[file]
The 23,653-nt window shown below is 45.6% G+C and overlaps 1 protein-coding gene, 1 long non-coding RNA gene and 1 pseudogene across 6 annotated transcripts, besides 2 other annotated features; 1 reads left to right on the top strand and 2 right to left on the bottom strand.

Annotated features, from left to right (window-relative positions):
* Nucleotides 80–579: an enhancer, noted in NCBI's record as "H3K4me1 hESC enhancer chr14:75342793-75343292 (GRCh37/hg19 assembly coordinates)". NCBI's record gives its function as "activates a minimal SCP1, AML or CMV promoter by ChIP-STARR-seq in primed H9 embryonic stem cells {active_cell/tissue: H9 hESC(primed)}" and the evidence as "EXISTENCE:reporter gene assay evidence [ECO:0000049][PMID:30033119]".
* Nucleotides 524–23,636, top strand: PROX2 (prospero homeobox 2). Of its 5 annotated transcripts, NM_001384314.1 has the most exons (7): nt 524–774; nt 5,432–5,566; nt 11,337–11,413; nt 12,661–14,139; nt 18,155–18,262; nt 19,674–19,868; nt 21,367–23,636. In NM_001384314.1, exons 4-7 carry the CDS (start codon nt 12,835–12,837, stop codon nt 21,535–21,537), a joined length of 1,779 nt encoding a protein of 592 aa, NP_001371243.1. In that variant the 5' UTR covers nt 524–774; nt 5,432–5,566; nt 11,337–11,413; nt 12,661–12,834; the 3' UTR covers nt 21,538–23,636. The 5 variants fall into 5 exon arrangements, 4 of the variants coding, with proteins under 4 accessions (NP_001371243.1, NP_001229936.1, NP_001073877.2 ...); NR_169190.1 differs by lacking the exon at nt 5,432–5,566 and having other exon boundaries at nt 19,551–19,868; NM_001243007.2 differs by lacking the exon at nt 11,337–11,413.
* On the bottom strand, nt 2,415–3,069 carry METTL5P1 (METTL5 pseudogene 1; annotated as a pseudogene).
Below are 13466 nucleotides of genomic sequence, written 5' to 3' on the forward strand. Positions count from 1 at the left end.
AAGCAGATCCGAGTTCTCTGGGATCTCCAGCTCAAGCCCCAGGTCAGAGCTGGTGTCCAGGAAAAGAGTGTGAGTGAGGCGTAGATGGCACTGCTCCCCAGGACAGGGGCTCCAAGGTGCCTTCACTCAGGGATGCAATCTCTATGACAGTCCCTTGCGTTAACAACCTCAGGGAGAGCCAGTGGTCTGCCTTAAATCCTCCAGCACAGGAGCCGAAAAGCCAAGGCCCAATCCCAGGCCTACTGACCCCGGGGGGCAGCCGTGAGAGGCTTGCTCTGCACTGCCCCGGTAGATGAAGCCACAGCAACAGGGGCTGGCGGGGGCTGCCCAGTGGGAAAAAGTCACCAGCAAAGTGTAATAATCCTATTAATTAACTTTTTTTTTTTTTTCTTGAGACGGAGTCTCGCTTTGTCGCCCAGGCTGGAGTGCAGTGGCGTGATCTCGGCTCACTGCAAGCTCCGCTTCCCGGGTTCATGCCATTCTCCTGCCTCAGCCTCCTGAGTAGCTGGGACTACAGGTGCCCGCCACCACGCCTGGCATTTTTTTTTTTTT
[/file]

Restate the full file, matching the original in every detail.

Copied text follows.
The 23,653-nt window shown below is 45.6% G+C and overlaps 1 protein-coding gene, 1 long non-coding RNA gene and 1 pseudogene across 6 annotated transcripts, besides 2 other annotated features; 1 reads left to right on the top strand and 2 right to left on the bottom strand.

Annotated features, from left to right (window-relative positions):
* Nucleotides 80–579: an enhancer, noted in NCBI's record as "H3K4me1 hESC enhancer chr14:75342793-75343292 (GRCh37/hg19 assembly coordinates)". NCBI's record gives its function as "activates a minimal SCP1, AML or CMV promoter by ChIP-STARR-seq in primed H9 embryonic stem cells {active_cell/tissue: H9 hESC(primed)}" and the evidence as "EXISTENCE:reporter gene assay evidence [ECO:0000049][PMID:30033119]".
* Nucleotides 524–23,636, top strand: PROX2 (prospero homeobox 2). Of its 5 annotated transcripts, NM_001384314.1 has the most exons (7): nt 524–774; nt 5,432–5,566; nt 11,337–11,413; nt 12,661–14,139; nt 18,155–18,262; nt 19,674–19,868; nt 21,367–23,636. In NM_001384314.1, exons 4-7 carry the CDS (start codon nt 12,835–12,837, stop codon nt 21,535–21,537), a joined length of 1,779 nt encoding a protein of 592 aa, NP_001371243.1. In that variant the 5' UTR covers nt 524–774; nt 5,432–5,566; nt 11,337–11,413; nt 12,661–12,834; the 3' UTR covers nt 21,538–23,636. The 5 variants fall into 5 exon arrangements, 4 of the variants coding, with proteins under 4 accessions (NP_001371243.1, NP_001229936.1, NP_001073877.2 ...); NR_169190.1 differs by lacking the exon at nt 5,432–5,566 and having other exon boundaries at nt 19,551–19,868; NM_001243007.2 differs by lacking the exon at nt 11,337–11,413.
* On the bottom strand, nt 2,415–3,069 carry METTL5P1 (METTL5 pseudogene 1; annotated as a pseudogene).
Below are 13466 nucleotides of genomic sequence, written 5' to 3' on the forward strand. Positions count from 1 at the left end.
AAGCAGATCCGAGTTCTCTGGGATCTCCAGCTCAAGCCCCAGGTCAGAGCTGGTGTCCAGGAAAAGAGTGTGAGTGAGGCGTAGATGGCACTGCTCCCCAGGACAGGGGCTCCAAGGTGCCTTCACTCAGGGATGCAATCTCTATGACAGTCCCTTGCGTTAACAACCTCAGGGAGAGCCAGTGGTCTGCCTTAAATCCTCCAGCACAGGAGCCGAAAAGCCAAGGCCCAATCCCAGGCCTACTGACCCCGGGGGGCAGCCGTGAGAGGCTTGCTCTGCACTGCCCCGGTAGATGAAGCCACAGCAACAGGGGCTGGCGGGGGCTGCCCAGTGGGAAAAAGTCACCAGCAAAGTGTAATAATCCTATTAATTAACTTTTTTTTTTTTTTCTTGAGACGGAGTCTCGCTTTGTCGCCCAGGCTGGAGTGCAGTGGCGTGATCTCGGCTCACTGCAAGCTCCGCTTCCCGGGTTCATGCCATTCTCCTGCCTCAGCCTCCTGAGTAGCTGGGACTACAGGTGCCCGCCACCACGCCTGGCATTTTTTTTTTTTT